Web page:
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How Has the Internet Affected Freedom of Speech?

Has the internet affected free speech? How can we legislate nationally when the internet crosses borders? This article considers these questions.
A laptop, book and phone sit on a desk, wrapped in chains.

There are many different areas of life that beliefs or rules around freedom of speech will impact. This can range from speakers being banned from speaking at universities because of their views on certain topics, to serious human rights abuses.

One area that we feel freedom of speech impacts us as a global community is when it is discussed in relation to the internet.

The internet has given us a global platform, and a way to instantly communicate with people across the world. In the early years of the internet, it was hailed as a new way that people could communicate freely, without being limited by the ‘gatekeepers’ who had previously determined what content was in the media (as discussed in several academic papers on the topic, including Sunstein 1994 and Yoo 2010). However, today there is much debate on freedom of speech in the internet, including whether it is already being limited, whether it should be limited, and who should decide what is or isn’t allowed.

In relation to state sovereignty, the internet provides a platform for those otherwise denied a voice. All you now need to instantaneously reach an international audience is internet access. And, it is frequently being used not just by media companies but by ordinary people to document and broadcast abuses of power by their governments, for example. In fact, organisations are now acting to help citizens do this effectively, such as WITNESS, an organisation with the slogan ‘See it, Film it, Change it’.

Even when used for more benign activities, the internet tends to encourage a free, collaborative attitude to the sharing of information. Wikipedia is a good example of this. In Wikipedia, people write, edit and check for errors or vandalism for millions of texts in several languages, for free. In doing so, they provide free access to an enormous body of knowledge and information. There is a form of policing, but it is not imposed from above. Anyone from around the world can join the community and pitch in (even you!).

On the other hand, the internet also provides a powerful global platform for people who have extremist views of one form or another. There are websites promoting racism and sexism, and others encouraging self-harm and eating disorders, and even suicide. It is also very easy to become anonymous on the internet. This is one factor behind recent debates on online abuse, and concerns for child protection. Trolling can be taken to extreme levels, and make people feel unsafe, and under threat of physical violence.

The internet has also been blamed by some for enabling terrorism and extremism, by providing the means for people to promote extremist views, and plan terrorist attacks. It also provides a way for terrorist organisations to engage with, and even hold hostage, global organisations and governments.

After the London Bridge attack on 3 June 2017, the UK Prime Minister Theresa May called for new rules to be introduced for what can or cannot be posted online, to “deprive the extremists of their safe spaces online”. She said in a press conference:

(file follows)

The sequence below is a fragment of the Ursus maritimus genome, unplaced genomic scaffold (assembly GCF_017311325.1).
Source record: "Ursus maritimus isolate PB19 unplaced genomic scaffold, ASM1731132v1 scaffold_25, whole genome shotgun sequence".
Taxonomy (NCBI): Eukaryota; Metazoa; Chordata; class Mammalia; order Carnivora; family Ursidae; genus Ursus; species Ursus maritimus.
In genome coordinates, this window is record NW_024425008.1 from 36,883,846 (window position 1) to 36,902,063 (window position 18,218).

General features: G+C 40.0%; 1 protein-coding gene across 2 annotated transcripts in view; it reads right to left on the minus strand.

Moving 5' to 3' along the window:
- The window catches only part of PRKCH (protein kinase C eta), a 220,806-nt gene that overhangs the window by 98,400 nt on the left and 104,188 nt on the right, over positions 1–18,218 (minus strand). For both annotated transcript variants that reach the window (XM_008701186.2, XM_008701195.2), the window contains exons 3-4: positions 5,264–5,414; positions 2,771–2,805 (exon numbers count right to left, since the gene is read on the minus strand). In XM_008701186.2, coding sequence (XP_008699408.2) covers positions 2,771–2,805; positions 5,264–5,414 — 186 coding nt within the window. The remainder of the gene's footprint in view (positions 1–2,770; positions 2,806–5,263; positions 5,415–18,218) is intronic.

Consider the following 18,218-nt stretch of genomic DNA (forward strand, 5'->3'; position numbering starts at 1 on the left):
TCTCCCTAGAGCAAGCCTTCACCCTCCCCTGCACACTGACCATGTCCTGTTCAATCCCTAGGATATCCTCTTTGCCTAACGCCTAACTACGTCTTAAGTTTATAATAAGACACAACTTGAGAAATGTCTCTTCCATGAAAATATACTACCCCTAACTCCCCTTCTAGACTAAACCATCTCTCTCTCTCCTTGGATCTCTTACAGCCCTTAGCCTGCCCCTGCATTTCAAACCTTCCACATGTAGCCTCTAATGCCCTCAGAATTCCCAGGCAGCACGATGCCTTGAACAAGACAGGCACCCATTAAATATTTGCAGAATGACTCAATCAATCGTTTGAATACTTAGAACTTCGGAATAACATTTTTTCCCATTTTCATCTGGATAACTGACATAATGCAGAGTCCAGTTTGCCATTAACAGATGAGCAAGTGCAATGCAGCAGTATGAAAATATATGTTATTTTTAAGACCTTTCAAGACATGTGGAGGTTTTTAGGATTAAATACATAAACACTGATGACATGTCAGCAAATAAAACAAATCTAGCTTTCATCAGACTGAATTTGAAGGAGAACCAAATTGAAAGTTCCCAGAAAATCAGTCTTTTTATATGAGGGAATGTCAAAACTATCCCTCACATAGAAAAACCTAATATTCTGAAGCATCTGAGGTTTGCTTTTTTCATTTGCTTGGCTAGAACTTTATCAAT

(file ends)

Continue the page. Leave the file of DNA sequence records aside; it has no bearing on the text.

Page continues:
“We cannot allow this ideology the safe space it needs to breed – yet that is precisely what the internet, and the big companies that provide internet-based services, provide” (May 2017)

Her call for the ‘big companies’ to do more echoes that made by many others. Facebook, Twitter and Google in particular have been accused of being too tolerant in their censorship, and not removing posts that users find offensive quickly enough, or at all. However, they have also been accused of being overly heavy handed with censorship, and of influencing national events such as elections by promoting or hiding stories to try to get specific groups to vote in a certain way. In terms of national censorship, some countries already routinely police internet use. Others block certain sites or channels for events like elections, or during political unrest.

In terms of freedom of speech, especially concerning global citizenship, the internet is a fascinating case to discuss. There is a tension between the idea of the ‘good’ and ‘bad’ media that is given a platform online. Increasing concerns over security in the internet show us the limitations of the internet as a self-regulating, free space, and problems in the idea of a global ‘internet society’ (Joyce, 2010).

Joyce, D. (2010), ‘Human Rights and Mediatization of International Law’ , Leiden Journal of International Law, 23, 507–527. Note: you will need to have access to a university library, or a public library with access to online journals, to read this article.
May, T. (2017), Prime Minster’s statement following London terror attack: 4 June 2017, UK Government, 4 June 2017, transcript of speech available online
Sunstein, C.R. (1994). ‘The First Amendment in Cyberspace’, Yale Law Journal, Vol. 104, p.1757–1804 This article can be viewed for free, open access, provided by Chicago Unbound.
Yoo, C.S. (2010) ‘Free Speech and the Myth of the Internet as an Unintermediated Experience’, The George Washington Law Review, Vol. 78 No. 4, p.697–773. This article can be viewed for free, open access, provided by the Penn Law Legal Scholarship Repository.
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